The hypothalamus signals the production of pituitary hormones, based on the brain’s sensations, such as thirst, hunger, temperature, light exposure, and sleep. The following are the hormones released by the hypothalamus (3).

  • Thyrotropin-releasing hormone (TRH) reaches the pituitary gland and stimulates the release of thyroid-stimulating hormone (TSH) and prolactin (PRL).
  • Gonadotropin-releasing hormone (GnRH) primarily stimulates the release of follicle-stimulating hormone (FSH) and luteinizing hormone (LH). The secondary effects are increased release of estrogen and progesterone in females and testosterone in males.
  • Growth hormone-releasing hormone (GHRH) signals the pituitary gland to release growth hormone (GH).
  • Corticotropin-releasing hormone (CRH) signals pituitary cells to release corticotropin, also called adrenocorticotropic hormone (ACTH), to stimulate the release of adrenal hormones. This is also secreted by the placenta during pregnancy to prevent a maternal immune system attack on the fetus and determine the duration of gestation.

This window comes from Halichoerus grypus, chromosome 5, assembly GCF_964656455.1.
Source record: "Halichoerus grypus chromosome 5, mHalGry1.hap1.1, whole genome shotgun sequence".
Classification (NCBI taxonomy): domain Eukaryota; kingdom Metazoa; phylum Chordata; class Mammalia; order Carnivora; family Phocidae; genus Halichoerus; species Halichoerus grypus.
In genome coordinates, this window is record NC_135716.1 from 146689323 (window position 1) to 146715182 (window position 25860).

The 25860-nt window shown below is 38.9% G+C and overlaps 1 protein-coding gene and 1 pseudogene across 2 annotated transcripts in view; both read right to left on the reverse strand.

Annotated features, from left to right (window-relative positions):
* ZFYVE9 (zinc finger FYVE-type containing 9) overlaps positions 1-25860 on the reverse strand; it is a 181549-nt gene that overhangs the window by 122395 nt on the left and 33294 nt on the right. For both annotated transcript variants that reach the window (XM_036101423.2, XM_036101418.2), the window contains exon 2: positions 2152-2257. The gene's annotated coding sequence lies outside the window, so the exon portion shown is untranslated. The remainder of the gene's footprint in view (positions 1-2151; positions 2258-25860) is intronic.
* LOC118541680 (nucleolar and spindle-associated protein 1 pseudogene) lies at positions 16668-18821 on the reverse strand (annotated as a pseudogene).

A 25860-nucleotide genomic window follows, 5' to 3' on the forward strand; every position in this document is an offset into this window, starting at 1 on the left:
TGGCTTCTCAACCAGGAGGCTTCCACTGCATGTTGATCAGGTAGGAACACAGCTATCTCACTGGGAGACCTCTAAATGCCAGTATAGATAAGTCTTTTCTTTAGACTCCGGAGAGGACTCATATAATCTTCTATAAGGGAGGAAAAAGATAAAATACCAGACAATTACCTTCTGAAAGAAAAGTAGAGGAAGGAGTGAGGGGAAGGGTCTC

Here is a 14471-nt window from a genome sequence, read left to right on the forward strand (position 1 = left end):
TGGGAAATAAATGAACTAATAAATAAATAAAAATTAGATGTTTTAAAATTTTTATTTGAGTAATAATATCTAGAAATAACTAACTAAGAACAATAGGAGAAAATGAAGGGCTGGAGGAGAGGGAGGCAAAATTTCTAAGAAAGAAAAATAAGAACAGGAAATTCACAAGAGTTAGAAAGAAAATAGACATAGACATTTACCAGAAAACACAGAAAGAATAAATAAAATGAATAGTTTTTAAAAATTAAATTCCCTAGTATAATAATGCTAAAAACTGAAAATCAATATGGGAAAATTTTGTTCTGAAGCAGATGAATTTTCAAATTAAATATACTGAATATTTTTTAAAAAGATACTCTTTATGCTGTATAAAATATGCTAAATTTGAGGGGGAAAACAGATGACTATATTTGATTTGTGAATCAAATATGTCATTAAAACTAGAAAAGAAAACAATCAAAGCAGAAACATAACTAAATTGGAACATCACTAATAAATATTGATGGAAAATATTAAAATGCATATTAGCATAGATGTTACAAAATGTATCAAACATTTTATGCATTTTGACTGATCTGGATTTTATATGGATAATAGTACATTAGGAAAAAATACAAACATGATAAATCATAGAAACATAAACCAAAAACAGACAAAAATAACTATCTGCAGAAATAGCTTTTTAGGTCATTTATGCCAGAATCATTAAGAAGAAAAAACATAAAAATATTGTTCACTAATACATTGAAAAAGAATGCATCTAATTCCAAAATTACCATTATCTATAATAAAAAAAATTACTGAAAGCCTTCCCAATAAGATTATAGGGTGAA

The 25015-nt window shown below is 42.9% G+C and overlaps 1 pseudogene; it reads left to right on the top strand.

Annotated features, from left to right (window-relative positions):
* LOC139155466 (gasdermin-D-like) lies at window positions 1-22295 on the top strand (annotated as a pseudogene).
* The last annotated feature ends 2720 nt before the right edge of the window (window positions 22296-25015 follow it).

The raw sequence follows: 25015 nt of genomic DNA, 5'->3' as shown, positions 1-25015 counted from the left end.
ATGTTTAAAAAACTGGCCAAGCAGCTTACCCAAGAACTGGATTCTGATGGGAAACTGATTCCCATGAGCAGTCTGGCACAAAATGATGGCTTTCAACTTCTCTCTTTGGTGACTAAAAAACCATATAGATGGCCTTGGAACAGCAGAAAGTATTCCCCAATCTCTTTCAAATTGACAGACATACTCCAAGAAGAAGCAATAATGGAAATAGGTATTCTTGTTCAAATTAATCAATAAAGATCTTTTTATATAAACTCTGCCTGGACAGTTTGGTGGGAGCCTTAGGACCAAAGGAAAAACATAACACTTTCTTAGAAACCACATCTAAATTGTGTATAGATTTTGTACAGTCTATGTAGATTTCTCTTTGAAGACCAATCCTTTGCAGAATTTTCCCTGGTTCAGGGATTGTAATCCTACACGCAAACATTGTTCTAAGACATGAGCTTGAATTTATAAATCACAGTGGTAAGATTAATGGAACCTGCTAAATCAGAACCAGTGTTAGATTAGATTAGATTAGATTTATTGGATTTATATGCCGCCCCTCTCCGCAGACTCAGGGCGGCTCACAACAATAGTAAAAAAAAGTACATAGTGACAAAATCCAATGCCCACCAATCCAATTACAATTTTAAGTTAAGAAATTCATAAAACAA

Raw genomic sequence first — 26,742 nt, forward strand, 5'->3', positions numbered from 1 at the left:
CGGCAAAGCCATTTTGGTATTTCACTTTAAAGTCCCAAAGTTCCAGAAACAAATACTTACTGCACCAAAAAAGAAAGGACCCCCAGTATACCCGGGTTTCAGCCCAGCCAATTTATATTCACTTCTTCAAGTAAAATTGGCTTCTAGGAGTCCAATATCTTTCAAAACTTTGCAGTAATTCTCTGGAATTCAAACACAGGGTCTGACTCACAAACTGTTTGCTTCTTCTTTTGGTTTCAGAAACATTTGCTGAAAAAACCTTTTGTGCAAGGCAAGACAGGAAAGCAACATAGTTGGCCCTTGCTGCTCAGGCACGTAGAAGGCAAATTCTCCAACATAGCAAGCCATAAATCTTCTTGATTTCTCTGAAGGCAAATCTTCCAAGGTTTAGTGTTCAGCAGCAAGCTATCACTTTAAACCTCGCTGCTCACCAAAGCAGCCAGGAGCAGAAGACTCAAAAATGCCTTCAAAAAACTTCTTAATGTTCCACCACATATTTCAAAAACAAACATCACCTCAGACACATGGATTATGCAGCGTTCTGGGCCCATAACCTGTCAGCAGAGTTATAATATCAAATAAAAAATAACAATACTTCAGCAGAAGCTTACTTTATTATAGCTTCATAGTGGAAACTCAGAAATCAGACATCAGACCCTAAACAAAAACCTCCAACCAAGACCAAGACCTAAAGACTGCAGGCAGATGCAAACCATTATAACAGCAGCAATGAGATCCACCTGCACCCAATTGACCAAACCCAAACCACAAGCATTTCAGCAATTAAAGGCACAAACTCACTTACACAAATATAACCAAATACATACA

• Somatostatin is an inhibitory hormone that inhibits the release of growth hormone (GH) and thyroid-stimulating hormone (TSH) from the pituitary gland. This is also secreted in the pancreas and intestine, where it inhibits various digestive hormones.
  • Dopamine is a hormone and neurotransmitter that inhibits the secretion of prolactin (PRL) from the pituitary gland. This also plays a role in activating brain reward centers and modulating the brain’s motor control centers. Dopamine secreting cells are also seen in other parts of the body that act locally.